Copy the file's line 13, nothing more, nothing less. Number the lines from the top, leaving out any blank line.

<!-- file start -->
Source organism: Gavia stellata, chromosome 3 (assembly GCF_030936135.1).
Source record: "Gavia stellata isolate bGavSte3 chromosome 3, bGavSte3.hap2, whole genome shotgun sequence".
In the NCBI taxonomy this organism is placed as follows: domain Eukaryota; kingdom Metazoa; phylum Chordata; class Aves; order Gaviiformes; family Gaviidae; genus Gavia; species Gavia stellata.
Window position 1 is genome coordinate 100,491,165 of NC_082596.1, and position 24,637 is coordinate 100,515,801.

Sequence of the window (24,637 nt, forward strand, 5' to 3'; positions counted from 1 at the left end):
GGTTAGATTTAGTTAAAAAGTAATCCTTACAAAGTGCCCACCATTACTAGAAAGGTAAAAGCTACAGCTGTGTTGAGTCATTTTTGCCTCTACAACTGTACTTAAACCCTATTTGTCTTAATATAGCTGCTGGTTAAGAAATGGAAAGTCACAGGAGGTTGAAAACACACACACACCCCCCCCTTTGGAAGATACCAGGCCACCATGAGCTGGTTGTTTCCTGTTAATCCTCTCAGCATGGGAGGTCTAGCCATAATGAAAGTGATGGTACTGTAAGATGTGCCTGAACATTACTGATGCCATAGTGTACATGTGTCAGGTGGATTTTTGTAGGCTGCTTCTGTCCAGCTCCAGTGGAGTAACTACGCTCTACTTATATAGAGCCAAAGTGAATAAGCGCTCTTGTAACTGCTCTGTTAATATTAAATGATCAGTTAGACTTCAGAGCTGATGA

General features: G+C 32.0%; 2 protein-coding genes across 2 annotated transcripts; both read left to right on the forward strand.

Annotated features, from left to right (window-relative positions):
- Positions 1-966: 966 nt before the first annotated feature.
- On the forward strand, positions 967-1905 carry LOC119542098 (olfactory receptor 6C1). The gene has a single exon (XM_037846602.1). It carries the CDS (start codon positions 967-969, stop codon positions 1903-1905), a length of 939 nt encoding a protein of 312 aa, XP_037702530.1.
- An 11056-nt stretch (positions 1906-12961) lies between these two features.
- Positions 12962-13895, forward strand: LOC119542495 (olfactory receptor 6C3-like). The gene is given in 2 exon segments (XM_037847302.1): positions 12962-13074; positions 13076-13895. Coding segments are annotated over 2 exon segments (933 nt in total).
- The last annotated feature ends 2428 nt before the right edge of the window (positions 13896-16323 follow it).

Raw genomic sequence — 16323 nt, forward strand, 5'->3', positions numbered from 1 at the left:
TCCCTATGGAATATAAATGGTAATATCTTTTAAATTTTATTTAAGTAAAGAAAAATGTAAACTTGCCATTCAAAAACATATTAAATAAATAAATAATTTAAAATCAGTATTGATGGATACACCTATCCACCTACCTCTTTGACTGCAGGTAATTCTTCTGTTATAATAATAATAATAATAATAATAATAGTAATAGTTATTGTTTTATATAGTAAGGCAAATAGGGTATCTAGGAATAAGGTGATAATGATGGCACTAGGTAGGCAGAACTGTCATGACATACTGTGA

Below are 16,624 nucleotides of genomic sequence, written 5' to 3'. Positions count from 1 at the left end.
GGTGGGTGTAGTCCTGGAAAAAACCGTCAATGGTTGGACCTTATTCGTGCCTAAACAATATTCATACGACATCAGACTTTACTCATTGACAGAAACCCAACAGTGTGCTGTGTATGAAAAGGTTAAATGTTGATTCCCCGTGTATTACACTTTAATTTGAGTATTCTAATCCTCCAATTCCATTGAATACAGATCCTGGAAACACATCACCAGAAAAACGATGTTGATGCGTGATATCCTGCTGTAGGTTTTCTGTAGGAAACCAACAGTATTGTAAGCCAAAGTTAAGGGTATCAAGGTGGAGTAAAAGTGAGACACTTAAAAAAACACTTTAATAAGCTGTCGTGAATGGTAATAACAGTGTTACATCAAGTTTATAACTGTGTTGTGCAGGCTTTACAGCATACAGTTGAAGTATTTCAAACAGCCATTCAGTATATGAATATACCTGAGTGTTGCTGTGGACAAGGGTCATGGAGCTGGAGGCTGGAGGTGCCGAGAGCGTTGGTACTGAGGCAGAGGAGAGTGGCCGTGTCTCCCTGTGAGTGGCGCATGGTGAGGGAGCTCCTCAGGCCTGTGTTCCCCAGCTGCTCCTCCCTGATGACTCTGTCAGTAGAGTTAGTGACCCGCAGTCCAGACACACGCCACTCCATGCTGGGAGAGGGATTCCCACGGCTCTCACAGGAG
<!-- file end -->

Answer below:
- The last annotated feature ends 2428 nt before the right edge of the window (positions 13896-16323 follow it).